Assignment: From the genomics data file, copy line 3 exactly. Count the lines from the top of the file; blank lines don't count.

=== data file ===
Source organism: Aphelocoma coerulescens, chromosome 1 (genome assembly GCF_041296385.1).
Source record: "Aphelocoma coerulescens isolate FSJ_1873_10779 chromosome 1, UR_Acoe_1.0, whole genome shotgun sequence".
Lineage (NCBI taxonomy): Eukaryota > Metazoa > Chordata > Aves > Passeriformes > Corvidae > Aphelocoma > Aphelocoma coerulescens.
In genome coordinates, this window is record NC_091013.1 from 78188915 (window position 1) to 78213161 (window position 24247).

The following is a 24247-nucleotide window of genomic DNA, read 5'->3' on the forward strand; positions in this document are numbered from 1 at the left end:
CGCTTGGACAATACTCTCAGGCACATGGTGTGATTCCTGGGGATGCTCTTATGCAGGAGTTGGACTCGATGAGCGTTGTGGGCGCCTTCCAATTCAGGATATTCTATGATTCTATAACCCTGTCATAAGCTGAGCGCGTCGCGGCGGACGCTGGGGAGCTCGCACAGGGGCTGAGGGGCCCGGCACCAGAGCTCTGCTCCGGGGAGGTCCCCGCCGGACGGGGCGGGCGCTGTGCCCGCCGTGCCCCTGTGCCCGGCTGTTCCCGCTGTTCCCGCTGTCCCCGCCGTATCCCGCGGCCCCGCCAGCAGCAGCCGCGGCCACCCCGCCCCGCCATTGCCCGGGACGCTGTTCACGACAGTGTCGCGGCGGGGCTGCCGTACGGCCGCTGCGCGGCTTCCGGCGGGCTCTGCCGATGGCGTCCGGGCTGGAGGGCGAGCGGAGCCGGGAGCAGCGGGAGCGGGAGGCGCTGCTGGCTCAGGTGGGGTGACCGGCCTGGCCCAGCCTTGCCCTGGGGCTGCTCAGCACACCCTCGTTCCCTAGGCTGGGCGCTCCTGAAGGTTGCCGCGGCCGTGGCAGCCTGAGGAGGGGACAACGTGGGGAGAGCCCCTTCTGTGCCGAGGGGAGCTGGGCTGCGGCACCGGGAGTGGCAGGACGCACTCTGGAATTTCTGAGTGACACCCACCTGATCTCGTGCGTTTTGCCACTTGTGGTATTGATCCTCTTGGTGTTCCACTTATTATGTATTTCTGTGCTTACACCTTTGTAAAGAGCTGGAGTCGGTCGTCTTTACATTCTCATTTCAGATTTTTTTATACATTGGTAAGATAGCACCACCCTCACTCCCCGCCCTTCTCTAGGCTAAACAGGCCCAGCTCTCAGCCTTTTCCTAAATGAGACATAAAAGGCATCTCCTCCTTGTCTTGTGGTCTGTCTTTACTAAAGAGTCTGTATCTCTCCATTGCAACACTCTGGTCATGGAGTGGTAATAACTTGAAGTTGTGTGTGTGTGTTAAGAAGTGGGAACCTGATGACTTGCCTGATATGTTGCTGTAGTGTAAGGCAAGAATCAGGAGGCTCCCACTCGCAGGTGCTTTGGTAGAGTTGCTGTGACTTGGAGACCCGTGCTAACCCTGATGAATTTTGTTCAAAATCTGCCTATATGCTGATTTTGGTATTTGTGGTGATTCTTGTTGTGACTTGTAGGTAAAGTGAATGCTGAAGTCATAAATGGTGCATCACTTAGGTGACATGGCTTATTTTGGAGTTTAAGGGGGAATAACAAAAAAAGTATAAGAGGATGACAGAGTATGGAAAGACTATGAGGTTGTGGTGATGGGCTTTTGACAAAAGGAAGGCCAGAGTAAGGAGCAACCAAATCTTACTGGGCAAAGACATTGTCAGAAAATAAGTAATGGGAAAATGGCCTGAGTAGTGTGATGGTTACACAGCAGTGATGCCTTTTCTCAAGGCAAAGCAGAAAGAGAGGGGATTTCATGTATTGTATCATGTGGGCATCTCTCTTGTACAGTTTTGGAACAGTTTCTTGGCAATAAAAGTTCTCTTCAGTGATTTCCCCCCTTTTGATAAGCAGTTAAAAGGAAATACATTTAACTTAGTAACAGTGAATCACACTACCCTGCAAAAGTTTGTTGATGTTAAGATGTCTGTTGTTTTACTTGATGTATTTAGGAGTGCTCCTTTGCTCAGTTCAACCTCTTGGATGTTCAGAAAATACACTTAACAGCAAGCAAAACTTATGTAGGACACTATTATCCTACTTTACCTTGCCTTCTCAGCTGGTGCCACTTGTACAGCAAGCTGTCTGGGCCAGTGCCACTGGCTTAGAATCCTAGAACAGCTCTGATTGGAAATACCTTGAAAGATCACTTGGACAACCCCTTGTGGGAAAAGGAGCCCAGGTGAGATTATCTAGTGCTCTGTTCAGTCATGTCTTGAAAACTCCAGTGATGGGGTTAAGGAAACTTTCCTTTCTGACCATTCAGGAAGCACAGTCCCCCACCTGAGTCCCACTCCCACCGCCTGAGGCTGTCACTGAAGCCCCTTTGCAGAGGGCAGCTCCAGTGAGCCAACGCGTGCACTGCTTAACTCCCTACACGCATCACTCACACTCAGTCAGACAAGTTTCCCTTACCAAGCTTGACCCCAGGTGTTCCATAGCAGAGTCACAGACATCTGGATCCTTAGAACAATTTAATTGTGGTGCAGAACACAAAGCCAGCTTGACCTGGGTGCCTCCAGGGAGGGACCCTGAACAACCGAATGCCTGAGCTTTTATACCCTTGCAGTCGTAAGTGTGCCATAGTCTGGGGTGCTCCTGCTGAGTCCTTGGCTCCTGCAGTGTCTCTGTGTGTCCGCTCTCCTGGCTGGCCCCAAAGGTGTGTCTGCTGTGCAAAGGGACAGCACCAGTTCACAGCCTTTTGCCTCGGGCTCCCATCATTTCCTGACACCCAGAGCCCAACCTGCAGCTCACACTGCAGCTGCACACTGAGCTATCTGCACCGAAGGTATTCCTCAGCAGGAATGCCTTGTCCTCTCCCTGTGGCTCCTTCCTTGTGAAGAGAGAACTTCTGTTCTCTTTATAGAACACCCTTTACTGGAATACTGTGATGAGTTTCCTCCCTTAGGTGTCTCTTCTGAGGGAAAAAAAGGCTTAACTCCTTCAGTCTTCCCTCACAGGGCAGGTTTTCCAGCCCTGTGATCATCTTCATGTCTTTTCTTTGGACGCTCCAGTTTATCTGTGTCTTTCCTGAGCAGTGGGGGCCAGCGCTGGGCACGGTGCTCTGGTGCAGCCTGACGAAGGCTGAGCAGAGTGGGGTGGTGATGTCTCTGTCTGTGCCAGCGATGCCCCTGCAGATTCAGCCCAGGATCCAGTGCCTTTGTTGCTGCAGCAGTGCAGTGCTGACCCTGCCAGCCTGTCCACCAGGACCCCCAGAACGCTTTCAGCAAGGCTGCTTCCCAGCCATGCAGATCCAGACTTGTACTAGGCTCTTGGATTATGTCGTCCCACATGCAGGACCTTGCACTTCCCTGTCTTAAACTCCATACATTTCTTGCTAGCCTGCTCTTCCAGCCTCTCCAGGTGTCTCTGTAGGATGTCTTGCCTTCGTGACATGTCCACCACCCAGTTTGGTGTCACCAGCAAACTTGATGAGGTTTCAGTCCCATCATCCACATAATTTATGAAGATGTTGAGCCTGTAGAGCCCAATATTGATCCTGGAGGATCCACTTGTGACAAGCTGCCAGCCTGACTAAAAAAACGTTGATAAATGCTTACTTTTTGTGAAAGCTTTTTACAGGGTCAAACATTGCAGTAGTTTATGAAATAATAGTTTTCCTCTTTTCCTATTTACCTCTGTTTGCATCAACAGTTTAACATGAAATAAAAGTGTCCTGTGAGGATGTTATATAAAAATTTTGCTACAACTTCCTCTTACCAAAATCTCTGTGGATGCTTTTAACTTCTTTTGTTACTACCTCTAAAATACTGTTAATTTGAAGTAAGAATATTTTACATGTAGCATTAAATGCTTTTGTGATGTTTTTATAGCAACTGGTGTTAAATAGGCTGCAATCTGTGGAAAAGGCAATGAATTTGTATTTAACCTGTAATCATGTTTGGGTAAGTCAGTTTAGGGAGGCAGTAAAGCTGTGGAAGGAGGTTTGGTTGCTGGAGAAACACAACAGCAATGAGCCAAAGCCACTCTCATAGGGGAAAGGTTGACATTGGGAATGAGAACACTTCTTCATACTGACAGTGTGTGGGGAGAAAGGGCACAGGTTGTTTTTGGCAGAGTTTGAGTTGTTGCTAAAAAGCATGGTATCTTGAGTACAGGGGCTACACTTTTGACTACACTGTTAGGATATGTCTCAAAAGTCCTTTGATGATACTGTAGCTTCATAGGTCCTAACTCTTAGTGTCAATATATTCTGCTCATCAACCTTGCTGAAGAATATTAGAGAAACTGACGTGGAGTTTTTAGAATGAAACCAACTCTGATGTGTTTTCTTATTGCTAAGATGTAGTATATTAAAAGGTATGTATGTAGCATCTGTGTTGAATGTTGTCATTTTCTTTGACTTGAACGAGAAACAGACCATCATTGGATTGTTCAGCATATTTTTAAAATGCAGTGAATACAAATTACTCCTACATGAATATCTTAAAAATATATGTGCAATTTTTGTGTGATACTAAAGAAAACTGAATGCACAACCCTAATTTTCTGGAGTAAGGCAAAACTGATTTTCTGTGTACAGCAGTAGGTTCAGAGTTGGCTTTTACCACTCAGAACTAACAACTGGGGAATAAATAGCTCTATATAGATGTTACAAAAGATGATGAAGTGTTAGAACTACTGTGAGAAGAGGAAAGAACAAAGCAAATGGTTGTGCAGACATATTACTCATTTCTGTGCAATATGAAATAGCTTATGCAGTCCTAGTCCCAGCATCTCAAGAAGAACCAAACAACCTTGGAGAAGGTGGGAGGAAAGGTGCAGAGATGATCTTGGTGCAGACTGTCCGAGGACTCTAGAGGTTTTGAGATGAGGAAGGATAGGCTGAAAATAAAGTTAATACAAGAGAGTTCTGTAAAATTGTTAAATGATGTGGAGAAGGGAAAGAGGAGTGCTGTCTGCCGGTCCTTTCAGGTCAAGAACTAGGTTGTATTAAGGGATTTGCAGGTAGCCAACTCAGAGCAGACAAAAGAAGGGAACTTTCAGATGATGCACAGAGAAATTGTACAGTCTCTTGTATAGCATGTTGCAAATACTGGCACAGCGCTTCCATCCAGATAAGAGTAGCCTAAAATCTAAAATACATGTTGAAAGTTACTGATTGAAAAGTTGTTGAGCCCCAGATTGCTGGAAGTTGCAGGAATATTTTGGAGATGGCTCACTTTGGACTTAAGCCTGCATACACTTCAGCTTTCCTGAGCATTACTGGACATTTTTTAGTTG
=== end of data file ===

Lineage (NCBI taxonomy): Eukaryota > Metazoa > Chordata > Aves > Passeriformes > Corvidae > Aphelocoma > Aphelocoma coerulescens.